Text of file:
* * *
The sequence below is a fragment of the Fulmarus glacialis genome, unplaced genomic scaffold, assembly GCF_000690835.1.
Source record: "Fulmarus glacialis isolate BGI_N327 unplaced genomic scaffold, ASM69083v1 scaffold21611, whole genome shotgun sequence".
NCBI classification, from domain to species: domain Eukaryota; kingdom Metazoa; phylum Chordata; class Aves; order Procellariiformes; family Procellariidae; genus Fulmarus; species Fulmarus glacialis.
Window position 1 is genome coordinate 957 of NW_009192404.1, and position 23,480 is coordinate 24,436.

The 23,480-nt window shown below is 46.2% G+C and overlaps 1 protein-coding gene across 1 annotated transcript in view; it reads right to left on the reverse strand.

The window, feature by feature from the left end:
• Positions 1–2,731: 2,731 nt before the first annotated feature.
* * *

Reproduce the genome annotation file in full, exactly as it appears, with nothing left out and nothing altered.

The sequence below is a fragment of the Fulmarus glacialis genome, unplaced genomic scaffold, assembly GCF_000690835.1.
Source record: "Fulmarus glacialis isolate BGI_N327 unplaced genomic scaffold, ASM69083v1 scaffold21611, whole genome shotgun sequence".
NCBI classification, from domain to species: domain Eukaryota; kingdom Metazoa; phylum Chordata; class Aves; order Procellariiformes; family Procellariidae; genus Fulmarus; species Fulmarus glacialis.
Window position 1 is genome coordinate 957 of NW_009192404.1, and position 23,480 is coordinate 24,436.

The 23,480-nt window shown below is 46.2% G+C and overlaps 1 protein-coding gene across 1 annotated transcript in view; it reads right to left on the reverse strand.

The window, feature by feature from the left end:
• Positions 1–2,731: 2,731 nt before the first annotated feature.